“You have to train hard. Why does the West think like this?” Shi Zhihao, the male head of China’s women’s table tennis team, said angrily in response.
“China is very free, if you want you can do it, and if you don’t want to do it you don’t have to.”
Chen declined to comment on whether she had been subject to physical discipline by her Chinese coaches, but defended it as being misunderstood.
“The coaches are like athletes’ parents,” she said in comments emailed to Reuters.
“Most of the time, coaches care about their divers even more than their own children.
“Diving is a dangerous sport, things could change in a second ... thus, as parents they have to do anything that force their children to do things safely.
“Sometimes it ends up (that they) hit their divers, but I know that it will more hurt inside of coaches every time when they had to hit their divers.”
The athletes that bring China Olympic glory stand to receive grateful thanks from the state, with cash bonuses from China’s national sports ministry and from lower levels of government for bringing prestige to their home towns and provinces.
Less successful athletes have much less to fall back on and state media have reported a number of cases of retired national champions struggling with long-term injuries and poverty.
Chinese athletes in London have, nonetheless, been largely unreserved in their praise of their coaches and the gruelling training systems that have taken the delegation to more than 35 gold medals in London.
However, Chinese swimmer Lu Ying, who won silver in the women’s 100 metres butterfly in London, spoke out against the team’s domestic training system as being all work and no play.
“In China we’re used to study, study and train, train and then rest,” Lu, who has done part of her training in Australia since 2008, said through an interpreter earlier this week.
“I think our way of thinking has many limits. In Australia I’ve been invited to barbecues with my teammates - that would never happen in China.”
China’s top badminton player Lin Dan, who defended his men’s singles gold at London, also broke ranks with his team amid a match-throwing scandal last week that claimed two of his team mates among eight players disqualified from the tournament.
The four women’s doubles pairs, including China’s world champions Yu Yang and Wang Xiaoli, were expelled for deliberately playing to lose in a bid to improve their position in the draw for the knockout rounds.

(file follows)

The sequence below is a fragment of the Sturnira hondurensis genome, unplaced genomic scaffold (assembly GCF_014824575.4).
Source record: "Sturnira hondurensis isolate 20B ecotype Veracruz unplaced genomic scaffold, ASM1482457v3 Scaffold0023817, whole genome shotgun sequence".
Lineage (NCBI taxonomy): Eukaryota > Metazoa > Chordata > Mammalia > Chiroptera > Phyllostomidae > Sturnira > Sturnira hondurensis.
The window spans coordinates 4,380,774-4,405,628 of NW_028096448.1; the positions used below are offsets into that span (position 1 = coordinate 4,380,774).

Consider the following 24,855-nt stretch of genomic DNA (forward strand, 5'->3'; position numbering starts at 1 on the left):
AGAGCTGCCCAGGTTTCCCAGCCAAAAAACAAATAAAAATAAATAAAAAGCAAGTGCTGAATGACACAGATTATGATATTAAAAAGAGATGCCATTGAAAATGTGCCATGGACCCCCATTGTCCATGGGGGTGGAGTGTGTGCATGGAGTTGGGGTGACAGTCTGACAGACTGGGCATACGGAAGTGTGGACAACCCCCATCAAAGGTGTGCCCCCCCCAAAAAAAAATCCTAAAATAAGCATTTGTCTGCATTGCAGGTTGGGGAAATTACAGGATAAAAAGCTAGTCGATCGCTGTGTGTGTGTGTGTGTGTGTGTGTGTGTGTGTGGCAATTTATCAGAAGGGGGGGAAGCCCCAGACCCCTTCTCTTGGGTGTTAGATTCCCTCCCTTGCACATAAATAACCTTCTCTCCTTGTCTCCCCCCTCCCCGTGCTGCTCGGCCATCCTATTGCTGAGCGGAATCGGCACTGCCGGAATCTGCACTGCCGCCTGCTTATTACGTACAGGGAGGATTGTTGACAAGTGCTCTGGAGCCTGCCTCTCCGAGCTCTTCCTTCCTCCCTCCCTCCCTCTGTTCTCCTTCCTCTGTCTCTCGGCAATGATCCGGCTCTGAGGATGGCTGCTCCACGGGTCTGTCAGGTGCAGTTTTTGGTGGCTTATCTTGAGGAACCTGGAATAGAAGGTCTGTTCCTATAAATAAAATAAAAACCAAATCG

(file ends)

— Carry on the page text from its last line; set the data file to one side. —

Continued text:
Lin blamed the world governing body for instituting a round-robin format for the Olympic tournament that was ripe for manipulation, but said the disqualified players’ tactics had brought a “negative” impact on the sport.
Chinese bloggers linked that scandal to the country’s pursuit of Olympic medals at all costs and have criticised the system for putting too much pressure on Olympians to succeed.
“The whole-nation system is disastrous,” wrote one user on China’s Twitter-like microblogging service Sina Weibo.
“The budding young talents are shut up in closed training schools from a young age and apart from their own events, almost have no other life skills.”
Despite the criticism, China’s Communist Party leaders rely on the system to produce champions that can puff up national pride, and are unlikely to tinker with it, according to Xu Guoqi, a professor at the University of Hong Kong and an expert in Chinese sports.
“As long as the Chinese are not confident enough of themselves in the world, as long as the regime has a legitimacy problem, it will continue its ‘juguo tizhi’,” he said in comments emailed to Reuters.
“Some people might criticise the system, but imagine the pressure and attacks on athletes and the regime if China fails to do well in the Games.”
Additional reporting by Steve Slater in London and Sabrina Mao in Beijing; Editing by Greg Stutchbury